Interacting with Robots
Robosquare, Japan's largest facility for experiencing robots, is home to 74 types of robots most of which were made in Japan.
Robosquare, located in Fukuoka City on the southwestern main island of Kyushu, is home to Japan’s largest hands-on robotics museum. Children can have great time learning all about robots there.
With over 70 different types of robots, Robosquare features robots that walk on two legs, robots that can house-sit, and even robots that can quiz and otherwise communicate with users. Already for sale in Japan, the house-sitting robot is able to sense sounds and temperature changes inside your house, and will call your mobile phone if it detects anything out of the ordinary. A robot guarding your house — imagine that!
The Kuroda Bushi robot heroically performs to the Kuroda Bushi folk song at Robosquare. The head portion is made from a traditionally crafted Hakata doll from Fukuoka City and clad in traditional Hakata textile fabrics.
A municipality sponsored robot study workshop. Children make robots themselves and then pit them against each other in competition at the Sai no Kuni Robot Studio in Saitama Prefecture.
Robosquare offers many great learning experiences. Visitors can enjoy an on-stage performance by a robot samurai dancing along to Japanese folk music. Meanwhile, kids who want to do more than merely watch can also take part in a robot-building class, where the basic programming needed to make a robot move is taught.
In addition to Robosquare, universities and municipalities are launching robotics classes all over Japan, giving more and more children firsthand robot-building experience.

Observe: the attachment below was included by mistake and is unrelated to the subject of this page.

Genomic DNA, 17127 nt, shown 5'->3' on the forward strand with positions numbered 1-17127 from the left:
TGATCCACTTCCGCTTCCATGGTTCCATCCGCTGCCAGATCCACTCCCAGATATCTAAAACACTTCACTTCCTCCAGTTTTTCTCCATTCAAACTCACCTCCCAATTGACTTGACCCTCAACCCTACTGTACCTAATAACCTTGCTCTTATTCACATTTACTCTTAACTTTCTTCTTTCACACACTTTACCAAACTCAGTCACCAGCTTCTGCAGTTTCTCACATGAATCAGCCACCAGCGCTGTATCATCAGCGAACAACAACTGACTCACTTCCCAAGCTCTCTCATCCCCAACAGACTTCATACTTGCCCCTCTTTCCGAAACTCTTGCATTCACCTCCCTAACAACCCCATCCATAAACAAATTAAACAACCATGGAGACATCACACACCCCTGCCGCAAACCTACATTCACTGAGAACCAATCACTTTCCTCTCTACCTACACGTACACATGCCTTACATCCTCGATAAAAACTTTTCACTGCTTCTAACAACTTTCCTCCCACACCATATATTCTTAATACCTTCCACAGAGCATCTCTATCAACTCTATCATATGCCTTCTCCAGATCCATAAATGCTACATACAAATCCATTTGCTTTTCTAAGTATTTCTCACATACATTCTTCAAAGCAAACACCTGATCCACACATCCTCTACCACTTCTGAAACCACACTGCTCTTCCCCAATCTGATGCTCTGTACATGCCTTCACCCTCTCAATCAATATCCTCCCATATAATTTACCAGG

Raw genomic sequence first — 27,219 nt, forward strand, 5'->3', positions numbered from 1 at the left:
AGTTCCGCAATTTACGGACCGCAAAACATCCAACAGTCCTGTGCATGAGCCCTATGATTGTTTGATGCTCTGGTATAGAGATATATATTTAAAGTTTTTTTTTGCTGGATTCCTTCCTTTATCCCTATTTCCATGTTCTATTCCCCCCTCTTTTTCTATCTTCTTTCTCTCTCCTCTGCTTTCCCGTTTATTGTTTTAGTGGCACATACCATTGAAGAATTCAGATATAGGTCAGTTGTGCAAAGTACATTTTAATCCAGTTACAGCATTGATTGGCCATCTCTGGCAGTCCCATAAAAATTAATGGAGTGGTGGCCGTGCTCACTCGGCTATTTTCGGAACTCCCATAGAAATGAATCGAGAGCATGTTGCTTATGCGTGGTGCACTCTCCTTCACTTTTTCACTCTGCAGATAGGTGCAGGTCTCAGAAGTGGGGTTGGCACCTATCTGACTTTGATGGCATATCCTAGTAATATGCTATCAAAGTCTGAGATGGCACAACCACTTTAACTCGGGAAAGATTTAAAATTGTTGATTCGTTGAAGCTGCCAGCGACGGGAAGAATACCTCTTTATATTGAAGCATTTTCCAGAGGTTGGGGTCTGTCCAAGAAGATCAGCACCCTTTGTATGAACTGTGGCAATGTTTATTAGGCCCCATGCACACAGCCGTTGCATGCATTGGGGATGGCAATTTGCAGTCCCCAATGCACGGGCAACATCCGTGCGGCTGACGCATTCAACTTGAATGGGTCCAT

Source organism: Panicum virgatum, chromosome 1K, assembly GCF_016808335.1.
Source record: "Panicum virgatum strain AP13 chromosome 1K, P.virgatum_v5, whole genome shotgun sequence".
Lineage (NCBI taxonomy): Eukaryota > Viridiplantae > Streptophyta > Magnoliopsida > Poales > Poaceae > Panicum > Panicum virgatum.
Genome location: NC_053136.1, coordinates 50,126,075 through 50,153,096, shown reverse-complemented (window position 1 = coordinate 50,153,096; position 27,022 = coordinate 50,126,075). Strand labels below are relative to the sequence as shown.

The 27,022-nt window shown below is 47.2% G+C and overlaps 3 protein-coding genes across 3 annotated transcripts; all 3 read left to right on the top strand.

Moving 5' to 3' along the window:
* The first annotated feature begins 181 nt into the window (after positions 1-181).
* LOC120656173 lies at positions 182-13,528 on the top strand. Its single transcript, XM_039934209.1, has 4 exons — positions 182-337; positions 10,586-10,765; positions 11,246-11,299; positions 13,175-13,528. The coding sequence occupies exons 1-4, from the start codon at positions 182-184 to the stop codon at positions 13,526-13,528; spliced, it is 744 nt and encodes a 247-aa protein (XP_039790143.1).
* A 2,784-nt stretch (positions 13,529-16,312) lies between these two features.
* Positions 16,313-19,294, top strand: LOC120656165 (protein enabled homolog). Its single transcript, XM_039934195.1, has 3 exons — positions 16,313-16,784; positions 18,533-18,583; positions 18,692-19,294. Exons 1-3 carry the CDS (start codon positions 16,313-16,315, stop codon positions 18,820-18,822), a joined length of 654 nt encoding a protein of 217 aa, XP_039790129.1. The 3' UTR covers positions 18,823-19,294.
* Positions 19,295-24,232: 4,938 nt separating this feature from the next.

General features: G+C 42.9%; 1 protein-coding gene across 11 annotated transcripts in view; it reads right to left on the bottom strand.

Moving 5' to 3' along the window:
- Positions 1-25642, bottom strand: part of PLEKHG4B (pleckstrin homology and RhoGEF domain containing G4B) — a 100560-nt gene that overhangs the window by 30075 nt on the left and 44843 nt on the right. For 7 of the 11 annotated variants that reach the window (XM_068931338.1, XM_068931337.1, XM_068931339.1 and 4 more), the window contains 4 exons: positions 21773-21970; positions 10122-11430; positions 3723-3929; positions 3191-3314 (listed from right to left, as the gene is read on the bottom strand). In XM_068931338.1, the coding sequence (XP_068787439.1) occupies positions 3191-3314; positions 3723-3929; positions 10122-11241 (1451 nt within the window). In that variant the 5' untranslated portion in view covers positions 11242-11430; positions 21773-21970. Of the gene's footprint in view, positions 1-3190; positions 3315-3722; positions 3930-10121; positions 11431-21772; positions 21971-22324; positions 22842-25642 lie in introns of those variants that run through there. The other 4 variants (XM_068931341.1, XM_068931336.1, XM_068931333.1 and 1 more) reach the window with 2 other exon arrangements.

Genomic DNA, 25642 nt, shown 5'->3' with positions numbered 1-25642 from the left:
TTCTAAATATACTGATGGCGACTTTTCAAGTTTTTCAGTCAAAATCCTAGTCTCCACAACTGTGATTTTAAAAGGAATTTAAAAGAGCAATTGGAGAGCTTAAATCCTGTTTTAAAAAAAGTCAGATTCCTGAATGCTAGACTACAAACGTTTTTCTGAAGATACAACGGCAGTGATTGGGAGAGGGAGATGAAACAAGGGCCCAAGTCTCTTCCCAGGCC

Building Your Own Robot
Some kids are looking to do more than simply play with robots; they want to learn to build a real robot all their own. There is a robotics class catering specifically to children with such ambitious aims. Launched last year in Tokyo’s so-called electric town of Akihabara, a major shopping area for electrical appliances, this four-year course starts by giving children an understanding of the basics of robotics such as the properties of metals and other building materials and the mechanics of movement. The course also teaches students about electronic circuits and microcomputers with the ultimate aim of giving children all the skills they need to build a robot.
An elementary school student tries his hand at making a motor for a robot at a workshop in Tokyo. (Robotics Lab, Akihabara, Tokyo)
After two years in the course, the robot is still on its way to being complete. But just imagine that at home or with friends, you can get a robot with the parts you designed and built yourself to move about — what a way to impress your friends!
Learning to make robots is all the rage. Here, boys make robots from a range of colorful parts. (Tokyo-based cram school Blue Planet)
There are also "cram schools" that teach robotics in Tokyo and Osaka, where elementary school students can start learning about building robots. Using a set containing special parts developed by Japanese companies and robot experts, they can even build an original robot differing from that on the blueprints provided if they feel especially adventurous. Plans are currently underway to export this robot study program overseas.
Whether for disaster relief, medical treatment or assistance in daily life, robots will be of increasing use in the community in years to come. Japan may be world-class when it comes to developing and building robots. By encouraging children to learn as much as possible about robots, Japan is firmly at the forefront when it comes to robot studies as well.